John Gollon, well known by chess variant enthousiasts for his book on chess variants, now unfortunately out of print, was working on a second book on chess variants. Also unfortunately, this second book was never published. Gollon has sent some materials from a draft of the book to Eric Greenwood (in 1976): the description given here is based on part of these writings by Gollon.
This game was invented by Dr. Francesco Piacenza, and described in his book I camoeggiamenti degle Scacchi, which appeared in Turin (Italy) in 1683. He called the game Arcisacchiere, translated: Archchess.
The game is played on a checkered board with 10 rows and 10 columns. The left corners at each players side are dark colored. In addition to the normal pieces of a chess game, a player has a centurion, a decurion, and two additional pawns. The opening setup is as follows:
King, Queen, Rook, Knight, Bishop, and Pawn move as in orthodox chess, but castling is different as are promotion and the en passant rule.
The centurion moves two squares horizontally, vertically, diagonally, or it moves as a knight. It may jump when moving.
The decurion moves one square diagonally.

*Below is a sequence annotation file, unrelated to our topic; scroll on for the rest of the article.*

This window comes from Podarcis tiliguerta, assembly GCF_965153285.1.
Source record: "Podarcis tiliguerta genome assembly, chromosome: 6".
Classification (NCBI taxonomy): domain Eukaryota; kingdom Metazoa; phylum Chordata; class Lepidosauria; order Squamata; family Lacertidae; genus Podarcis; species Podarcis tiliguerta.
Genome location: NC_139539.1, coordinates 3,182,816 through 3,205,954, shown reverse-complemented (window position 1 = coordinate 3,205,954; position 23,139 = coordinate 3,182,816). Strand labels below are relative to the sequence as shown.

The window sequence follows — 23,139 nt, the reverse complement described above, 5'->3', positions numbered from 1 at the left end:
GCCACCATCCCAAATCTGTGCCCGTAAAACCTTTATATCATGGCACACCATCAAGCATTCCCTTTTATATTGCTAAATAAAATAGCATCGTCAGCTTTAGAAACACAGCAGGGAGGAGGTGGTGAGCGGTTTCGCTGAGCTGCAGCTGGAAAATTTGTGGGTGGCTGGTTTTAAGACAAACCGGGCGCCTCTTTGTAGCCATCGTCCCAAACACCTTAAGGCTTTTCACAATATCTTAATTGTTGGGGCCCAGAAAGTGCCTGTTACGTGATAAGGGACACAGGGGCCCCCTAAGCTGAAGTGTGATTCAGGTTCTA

Pawns may make an initial double step, but not if they could be taken en passant by the rules of orthodox chess and at the same time block check. So, for instance, when there is a black pawn on c4, and a black bishop on a5 checks the white king on e1, then white may not move a pawn from b2 to b4. Pawns always promote to queens when reaching then tenth row.
The most likely castling rule to be used is the following: the rook moves one or more squares towards the original position of the king; the king moves one or more squares towards the original position of the king. Instead, the king could make a jump of two squares straight forward or horizontally: this move is called `the king's leap'. When castling or making a kings leap, the following conditions must be fulfilled: the king may not have moved earlier in the game; when castling, the rook that castles may not have moved earlier in the game; no square crossed by the king is attacked by a piece of the opponent; the king does not move into check. (It is not mentioned that castling or kings's leap is forbidden when the king is in check; it is not unlikely that this is not forbidden.)
Stalemate is a draw; a player wins by mating the opponents king.
Written by Hans Bodlaender, based upon material written by John Gollon, sent to Eric Greenwood in 1976, and sent to me by Eric in 1997.
WWW page created: July 14, 1997.